A woman was attacked by a baby Great White shark off the coast of Carlsbad less than a week ago, suffering bites to her foot and calf.
Lifeguards working along the beach were told of the attack and say it's very uncommon in our waters.
According to Bethany Edmund, whose account of the experience appears on the Shark Research Committee website, she was taking pictures with her new underwater camera at Terramar, the popular surfing spot around 4:30 p.m. August 25 about 250 to 300 feet from shore.
She writes that she spotted a sea bass jump in front of her while she was in the water. As she tried to take a picture, she felt a sharp pain in her right foot.
"Thinking I might have kicked the reef, I shrugged it off and continued taking photographs," she wrote. "About 30 seconds later I felt the same sharp pain and, this time, I began to swim away from the area."
Seconds later, as she was swimming Edmund said she was hit on the upper right thigh and "propelled about 1 foot out of the water."
She realized she was being attacked and started to body surf toward shore. She felt something grab her calf and pull her back under the water.
"I ignored what had just occurred and caught another wave to the beach. This time I felt the same sharp pain in my left calf, but this time I was dragged under water and shaken for 4 – 5 seconds," Edmund wrote. "During this struggle I accidently kicked the shark and it released me."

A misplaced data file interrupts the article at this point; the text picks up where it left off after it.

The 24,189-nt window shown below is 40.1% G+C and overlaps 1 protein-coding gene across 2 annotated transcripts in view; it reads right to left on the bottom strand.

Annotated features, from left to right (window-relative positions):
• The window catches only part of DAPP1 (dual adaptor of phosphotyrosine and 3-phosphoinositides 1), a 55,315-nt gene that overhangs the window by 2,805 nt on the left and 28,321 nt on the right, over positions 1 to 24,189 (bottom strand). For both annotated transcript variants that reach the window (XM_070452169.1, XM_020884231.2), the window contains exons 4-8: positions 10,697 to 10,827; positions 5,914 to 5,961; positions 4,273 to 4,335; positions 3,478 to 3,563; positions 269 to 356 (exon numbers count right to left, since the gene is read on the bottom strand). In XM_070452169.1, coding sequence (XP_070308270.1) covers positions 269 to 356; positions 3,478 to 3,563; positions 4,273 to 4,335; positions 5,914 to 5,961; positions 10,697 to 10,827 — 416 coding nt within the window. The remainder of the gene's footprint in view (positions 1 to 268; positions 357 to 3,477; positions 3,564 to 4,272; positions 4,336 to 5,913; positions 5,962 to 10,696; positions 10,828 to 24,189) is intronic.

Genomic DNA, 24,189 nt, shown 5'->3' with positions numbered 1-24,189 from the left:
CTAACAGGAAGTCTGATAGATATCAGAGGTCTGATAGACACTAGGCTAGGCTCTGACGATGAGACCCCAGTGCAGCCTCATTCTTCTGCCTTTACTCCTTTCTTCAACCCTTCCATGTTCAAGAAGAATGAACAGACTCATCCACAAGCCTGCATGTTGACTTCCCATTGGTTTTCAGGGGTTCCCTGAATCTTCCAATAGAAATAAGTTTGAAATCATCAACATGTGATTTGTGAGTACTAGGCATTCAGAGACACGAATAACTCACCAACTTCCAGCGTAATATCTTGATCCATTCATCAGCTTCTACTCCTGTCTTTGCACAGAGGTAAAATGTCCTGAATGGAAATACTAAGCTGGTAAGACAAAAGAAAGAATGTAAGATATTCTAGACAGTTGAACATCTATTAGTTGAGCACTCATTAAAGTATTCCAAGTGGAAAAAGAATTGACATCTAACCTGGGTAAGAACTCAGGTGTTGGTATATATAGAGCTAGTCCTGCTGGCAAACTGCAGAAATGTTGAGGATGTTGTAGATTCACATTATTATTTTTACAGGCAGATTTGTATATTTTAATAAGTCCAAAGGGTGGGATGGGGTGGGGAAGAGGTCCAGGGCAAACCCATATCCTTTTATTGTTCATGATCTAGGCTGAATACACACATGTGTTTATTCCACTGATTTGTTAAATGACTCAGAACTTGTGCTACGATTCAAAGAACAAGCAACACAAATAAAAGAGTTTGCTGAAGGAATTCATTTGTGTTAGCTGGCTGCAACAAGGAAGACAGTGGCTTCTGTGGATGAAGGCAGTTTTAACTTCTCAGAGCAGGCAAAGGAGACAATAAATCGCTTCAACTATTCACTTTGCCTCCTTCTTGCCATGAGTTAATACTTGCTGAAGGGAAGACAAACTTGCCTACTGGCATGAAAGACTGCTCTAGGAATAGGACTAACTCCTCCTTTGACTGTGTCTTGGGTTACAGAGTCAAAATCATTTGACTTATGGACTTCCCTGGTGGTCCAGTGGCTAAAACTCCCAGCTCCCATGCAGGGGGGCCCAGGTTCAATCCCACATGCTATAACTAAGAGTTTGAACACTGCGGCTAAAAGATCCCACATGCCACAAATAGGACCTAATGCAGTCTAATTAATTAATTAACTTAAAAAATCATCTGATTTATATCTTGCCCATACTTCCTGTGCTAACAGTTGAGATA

She contacted lifeguards the day after the attack and described the shark as about 6 feet in length with a dark blue/black top and a white belly.
We spoke with one Encinitas lifeguard who had been told of the attack. "A shark specialist looked at her injuries and confirmed the bites are those from a baby Great White," said Elena Tellechea. "But the wounds didn't even cut through the skin."
Tellechea said it's not common at all in our area to have a shark bite a swimmer off the Carlsbad shoreline.
One Carlsbad lifeguard, Tim in Tower 22, advises swimmers to report any attack like this one to lifeguards right away so they can assess the situation and advise other surfers and swimmers to get out of the water to avoid an attack.
Read more about the attack on the Shark Research Committee website.